Floods affect international rice supplies

2011

The United Nations Food and Agriculture Organisation (FAO) has already expressed concern about international rice exports, saying that trade in 2012 could fall significantly, driven by lower rice exports from the flood-hit country. Much of international rice supplies come mainly from Thailand and India. In a statement, the agency said that the trade volume next year “could fall to 33.8 million tonnes, from 34.3 million forecast for this year.”

Similarly, just this week the world’s largest chipmaker Intel issued a warning that its fourth-quarter revenues would miss forecasts because of a shortage of hard disk drives. About one-third of the world’s hard-disk drive production is located in Thailand.

Intel said that severe flooding hit around Thai hard disk drive factories, “which caused collateral damage to the supply of components, and consequently meaning that computer makers are anticipating cuts in production as they are unable to complete PCs.”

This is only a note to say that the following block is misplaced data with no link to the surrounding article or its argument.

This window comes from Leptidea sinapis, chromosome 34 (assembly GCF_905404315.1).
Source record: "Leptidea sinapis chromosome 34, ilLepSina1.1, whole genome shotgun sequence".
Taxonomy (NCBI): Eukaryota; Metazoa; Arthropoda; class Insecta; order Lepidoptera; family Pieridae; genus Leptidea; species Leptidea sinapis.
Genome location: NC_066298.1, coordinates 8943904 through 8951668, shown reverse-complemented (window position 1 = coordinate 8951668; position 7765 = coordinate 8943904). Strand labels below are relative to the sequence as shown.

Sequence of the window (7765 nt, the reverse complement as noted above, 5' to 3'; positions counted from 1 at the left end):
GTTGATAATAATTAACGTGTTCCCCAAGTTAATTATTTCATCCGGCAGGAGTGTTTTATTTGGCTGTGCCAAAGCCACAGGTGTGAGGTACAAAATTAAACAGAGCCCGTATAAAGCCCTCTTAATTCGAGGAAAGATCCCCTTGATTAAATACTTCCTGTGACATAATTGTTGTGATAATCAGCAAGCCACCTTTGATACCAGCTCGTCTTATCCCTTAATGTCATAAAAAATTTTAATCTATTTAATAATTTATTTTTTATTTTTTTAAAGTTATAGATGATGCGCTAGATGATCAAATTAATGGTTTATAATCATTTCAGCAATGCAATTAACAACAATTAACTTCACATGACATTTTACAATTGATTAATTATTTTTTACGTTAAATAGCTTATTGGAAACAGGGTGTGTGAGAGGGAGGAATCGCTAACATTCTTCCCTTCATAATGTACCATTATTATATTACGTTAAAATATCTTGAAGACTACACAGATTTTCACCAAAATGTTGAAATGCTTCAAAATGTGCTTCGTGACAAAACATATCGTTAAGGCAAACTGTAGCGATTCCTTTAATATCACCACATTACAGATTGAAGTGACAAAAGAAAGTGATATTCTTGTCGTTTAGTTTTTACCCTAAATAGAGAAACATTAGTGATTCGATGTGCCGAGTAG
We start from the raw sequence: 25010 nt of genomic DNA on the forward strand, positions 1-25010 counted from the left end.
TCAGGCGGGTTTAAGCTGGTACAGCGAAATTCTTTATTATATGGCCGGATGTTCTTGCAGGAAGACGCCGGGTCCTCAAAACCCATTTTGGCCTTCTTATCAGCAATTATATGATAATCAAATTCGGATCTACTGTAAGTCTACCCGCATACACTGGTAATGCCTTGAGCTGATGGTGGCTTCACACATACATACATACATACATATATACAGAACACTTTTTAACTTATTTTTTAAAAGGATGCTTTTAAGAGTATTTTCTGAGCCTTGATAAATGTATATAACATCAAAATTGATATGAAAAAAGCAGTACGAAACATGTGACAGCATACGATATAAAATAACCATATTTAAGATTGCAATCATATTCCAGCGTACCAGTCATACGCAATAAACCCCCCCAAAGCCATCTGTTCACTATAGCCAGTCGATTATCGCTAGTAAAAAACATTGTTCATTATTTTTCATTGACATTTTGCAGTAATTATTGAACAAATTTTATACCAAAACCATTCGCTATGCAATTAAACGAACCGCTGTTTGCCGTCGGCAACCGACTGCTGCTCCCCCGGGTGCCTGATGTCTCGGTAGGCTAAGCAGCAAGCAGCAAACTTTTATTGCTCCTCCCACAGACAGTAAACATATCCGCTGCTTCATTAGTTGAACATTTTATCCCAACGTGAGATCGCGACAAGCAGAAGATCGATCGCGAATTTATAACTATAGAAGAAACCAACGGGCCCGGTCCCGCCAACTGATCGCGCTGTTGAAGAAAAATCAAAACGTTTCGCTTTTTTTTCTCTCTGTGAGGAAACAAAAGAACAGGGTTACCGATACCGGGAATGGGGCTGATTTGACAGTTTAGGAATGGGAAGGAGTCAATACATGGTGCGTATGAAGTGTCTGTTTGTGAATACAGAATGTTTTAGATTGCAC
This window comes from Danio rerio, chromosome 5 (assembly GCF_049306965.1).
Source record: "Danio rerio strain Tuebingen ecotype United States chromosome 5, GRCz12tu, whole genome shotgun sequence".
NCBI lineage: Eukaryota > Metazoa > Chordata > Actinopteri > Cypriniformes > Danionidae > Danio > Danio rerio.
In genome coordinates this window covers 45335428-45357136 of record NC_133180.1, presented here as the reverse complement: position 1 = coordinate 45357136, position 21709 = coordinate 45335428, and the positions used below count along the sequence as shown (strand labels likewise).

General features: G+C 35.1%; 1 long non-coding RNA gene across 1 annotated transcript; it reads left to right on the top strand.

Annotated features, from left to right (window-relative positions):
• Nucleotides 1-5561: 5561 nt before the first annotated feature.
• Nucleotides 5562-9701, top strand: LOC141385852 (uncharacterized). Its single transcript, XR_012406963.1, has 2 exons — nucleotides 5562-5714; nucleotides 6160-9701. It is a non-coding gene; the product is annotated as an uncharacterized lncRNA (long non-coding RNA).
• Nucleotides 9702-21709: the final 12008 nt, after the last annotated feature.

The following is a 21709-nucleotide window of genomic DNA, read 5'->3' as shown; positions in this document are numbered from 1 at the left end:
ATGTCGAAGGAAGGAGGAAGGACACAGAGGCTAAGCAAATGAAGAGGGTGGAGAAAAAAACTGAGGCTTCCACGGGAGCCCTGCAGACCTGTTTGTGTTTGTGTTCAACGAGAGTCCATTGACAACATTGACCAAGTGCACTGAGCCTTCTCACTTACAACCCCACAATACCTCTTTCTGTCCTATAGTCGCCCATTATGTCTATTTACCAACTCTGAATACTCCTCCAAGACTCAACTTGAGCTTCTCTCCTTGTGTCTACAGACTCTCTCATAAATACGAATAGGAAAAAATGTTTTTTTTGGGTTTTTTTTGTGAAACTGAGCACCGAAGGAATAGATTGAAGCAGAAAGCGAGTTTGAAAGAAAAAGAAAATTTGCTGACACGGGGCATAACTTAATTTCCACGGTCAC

According to Thailand’s Office of Small and Medium Enterprises Promotion (OSMEP), the gross domestic product (GDP) of SMEs is expected to grow only 1.4-2.5 per cent this year, a significant slide from the earlier forecast of 4-5 per cent because of the devastating floods.

The agency estimates that 550,000 small businesses were affected by floods, adding that 102,000 were in the manufacturing sector, 264,000 in the retail and wholesale sector, 163,000 in the service sector and the rest in construction. It also revealed that direct and indirect damages from the floods for SMEs are estimated at 71.1 billion baht a month, with 2.32 million jobs affected.

“At the moment most of the affected areas in Bangkok and the central region have seen flood waters receding and businesses have returned to normal operations,” Chalermpol said, while assuring visitors the country was now safe to visit.

“In any case, almost all the key tourist destinations and attractions in Thailand, like Phuket and Pattaya, were unaffected by the flooding,” he added.

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